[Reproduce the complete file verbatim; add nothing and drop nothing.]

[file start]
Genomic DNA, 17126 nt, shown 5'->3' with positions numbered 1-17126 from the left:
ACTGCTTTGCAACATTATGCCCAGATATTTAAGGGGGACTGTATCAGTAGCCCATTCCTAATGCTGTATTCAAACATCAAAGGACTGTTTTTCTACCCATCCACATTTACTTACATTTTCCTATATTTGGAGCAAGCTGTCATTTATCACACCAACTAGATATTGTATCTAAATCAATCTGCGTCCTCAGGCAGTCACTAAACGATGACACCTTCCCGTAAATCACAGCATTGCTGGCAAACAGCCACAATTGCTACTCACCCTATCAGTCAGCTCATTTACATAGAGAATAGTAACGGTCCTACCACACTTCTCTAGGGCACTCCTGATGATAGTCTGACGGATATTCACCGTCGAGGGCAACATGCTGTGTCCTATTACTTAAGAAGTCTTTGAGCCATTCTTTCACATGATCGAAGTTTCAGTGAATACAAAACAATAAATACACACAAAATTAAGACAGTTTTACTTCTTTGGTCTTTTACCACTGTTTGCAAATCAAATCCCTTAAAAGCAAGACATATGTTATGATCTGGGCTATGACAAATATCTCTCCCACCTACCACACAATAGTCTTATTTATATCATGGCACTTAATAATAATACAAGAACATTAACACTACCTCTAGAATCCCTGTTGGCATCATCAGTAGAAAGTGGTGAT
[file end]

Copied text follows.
Genomic DNA, 17126 nt, shown 5'->3' with positions numbered 1-17126 from the left:
ACTGCTTTGCAACATTATGCCCAGATATTTAAGGGGGACTGTATCAGTAGCCCATTCCTAATGCTGTATTCAAACATCAAAGGACTGTTTTTCTACCCATCCACATTTACTTACATTTTCCTATATTTGGAGCAAGCTGTCATTTATCACACCAACTAGATATTGTATCTAAATCAATCTGCGTCCTCAGGCAGTCACTAAACGATGACACCTTCCCGTAAATCACAGCATTGCTGGCAAACAGCCACAATTGCTACTCACCCTATCAGTCAGCTCATTTACATAGAGAATAGTAACGGTCCTACCACACTTCTCTAGGGCACTCCTGATGATAGTCTGACGGATATTCACCGTCGAGGGCAACATGCTGTGTCCTATTACTTAAGAAGTCTTTGAGCCATTCTTTCACATGATCGAAGTTTCAGTGAATACAAAACAATAAATACACACAAAATTAAGACAGTTTTACTTCTTTGGTCTTTTACCACTGTTTGCAAATCAAATCCCTTAAAAGCAAGACATATGTTATGATCTGGGCTATGACAAATATCTCTCCCACCTACCACACAATAGTCTTATTTATATCATGGCACTTAATAATAATACAAGAACATTAACACTACCTCTAGAATCCCTGTTGGCATCATCAGTAGAAAGTGGTGAT